At the conclusion of this lesson, students will be able to complete a Venn Diagram comparing and contrasting different types of knowledge they gained from nonfiction and fiction texts.
Introduction (5 minutes)
- Call students together.
- Draw a picture of a blank Venn Diagram on the board. Ask students what they remember about Venn Diagrams. (Depending on past student experience using Venn Diagrams, they may be quick to point out how it compares and contrasts two ideas/subjects or they might require some guiding towards this.)
- Next, ask students what they remember about nonfiction writing. What makes it special or unique?
- After asking about nonfiction writing, ask students what they remember about fiction writing. What makes it different from nonfiction writing? What is unique to it?
Explicit Instruction/Teacher Modeling (10 minutes)
- Pass out Finding Out About Fiction and Nonfiction worksheets to all of the students.
- Explain to students the titles under each section of the diagram. Inform students that they will need to identify whether or not a text is fiction or nonfiction in order to appropriately fill in the diagram. Ask students to choose one of the fiction books from the collection of rain/water books.
- Open the book, read part of it to the class, and then as a class decide on one or two facts/ideas to add to the fiction side of the Venn Diagram. Have students write these on their individual worksheets.
- Repeat this same process with a nonfiction book of choosing a book, reading part of it, and then deciding on some fact(s) to add to the nonfiction side of the Venn Diagram.
- Ask students if they heard any similar things in both stories. If so, put these in the middle of the diagram.
Guided Practice/Interactive Modeling (5 minutes)
- Divide students up into small groups. Assign each of the groups one of the books.
- First, have the students in the group identify whether or not the book is fiction or nonfiction. After students have identified the type of text, have students look through the book for something(s) they can include on their Venn Diagrams.
- Call students back together to share their findings and notes with the class. Make sure that every group has a chance to share and seems to understand the concept of how to find information and place it on the Venn Diagram.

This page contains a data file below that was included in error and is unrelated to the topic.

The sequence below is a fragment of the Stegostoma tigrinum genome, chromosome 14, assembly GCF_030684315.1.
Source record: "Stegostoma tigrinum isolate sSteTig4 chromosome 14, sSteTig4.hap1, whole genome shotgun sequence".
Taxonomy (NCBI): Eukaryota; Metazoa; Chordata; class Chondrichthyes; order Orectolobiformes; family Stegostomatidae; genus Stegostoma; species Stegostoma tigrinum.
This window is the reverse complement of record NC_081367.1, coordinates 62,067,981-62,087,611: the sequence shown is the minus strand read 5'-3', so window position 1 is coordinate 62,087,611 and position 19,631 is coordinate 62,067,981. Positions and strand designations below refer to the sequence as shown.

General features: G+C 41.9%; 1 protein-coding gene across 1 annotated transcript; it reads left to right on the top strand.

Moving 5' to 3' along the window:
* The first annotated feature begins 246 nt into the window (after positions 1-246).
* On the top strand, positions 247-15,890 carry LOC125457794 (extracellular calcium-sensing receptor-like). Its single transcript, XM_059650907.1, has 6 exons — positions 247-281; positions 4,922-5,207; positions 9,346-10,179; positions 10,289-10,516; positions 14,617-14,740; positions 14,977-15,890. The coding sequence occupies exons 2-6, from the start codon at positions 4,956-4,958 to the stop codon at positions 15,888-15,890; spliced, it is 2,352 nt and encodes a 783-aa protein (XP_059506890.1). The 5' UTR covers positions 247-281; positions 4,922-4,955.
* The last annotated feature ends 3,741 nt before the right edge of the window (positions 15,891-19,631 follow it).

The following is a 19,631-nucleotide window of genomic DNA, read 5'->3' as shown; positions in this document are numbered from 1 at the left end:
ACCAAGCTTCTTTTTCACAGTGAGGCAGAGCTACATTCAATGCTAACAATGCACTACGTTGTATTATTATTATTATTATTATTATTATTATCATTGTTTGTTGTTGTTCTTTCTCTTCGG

- Ask if anyone has any final questions, and remind students of any applicable classroom rules before sending them to work independently.
Independent Working Time (20 minutes)
- While students are working independently or in small groups, any adults in the room should be circulating, answering questions, and redirecting students. It can be useful to have a central location for students to return resources like the books. Playing soft music can also help to keep the noise level down.
- Support: For students who need some extra assistance, working in partners or small groups can provide a helpful scaffold. It can also be useful to allow students to use pictures on their Venn Diagrams as another way to express thoughts. For English as a Second Language students, access to a bilingual dictionary or texts in their native language can be beneficial.
- Enrichment: For students needing a greater challenge, encouraging them to write something either fiction or nonfiction based on the information in their Venn Diagrams will enrich and extend the lesson.
Assessment (5 minutes)
- Students can be informally assessed based on their participation in class discussions. Consider whether they are asking relevant, educated questions, and how engaged they are.
- For a more formal assessment, the quality and number of entries on the Finding Out About Fiction and Nonfiction Worksheets can be used.
- Students can be assigned to fill out another Finding Out About Fiction and Nonfiction Worksheet on another topic for homework. The quality and number of entries can be used to determine if the lesson objectives have been met.
Review and Closing (10 minutes)
- Call students back together.
- Ask students to share the information on their charts. Do lots of people have the same information? What types of different information are included?
- Have students think about the different types of information on each part of the chart. What are the differences?
- Conclude by asking students whether they prefer fiction or nonfiction literature. Why?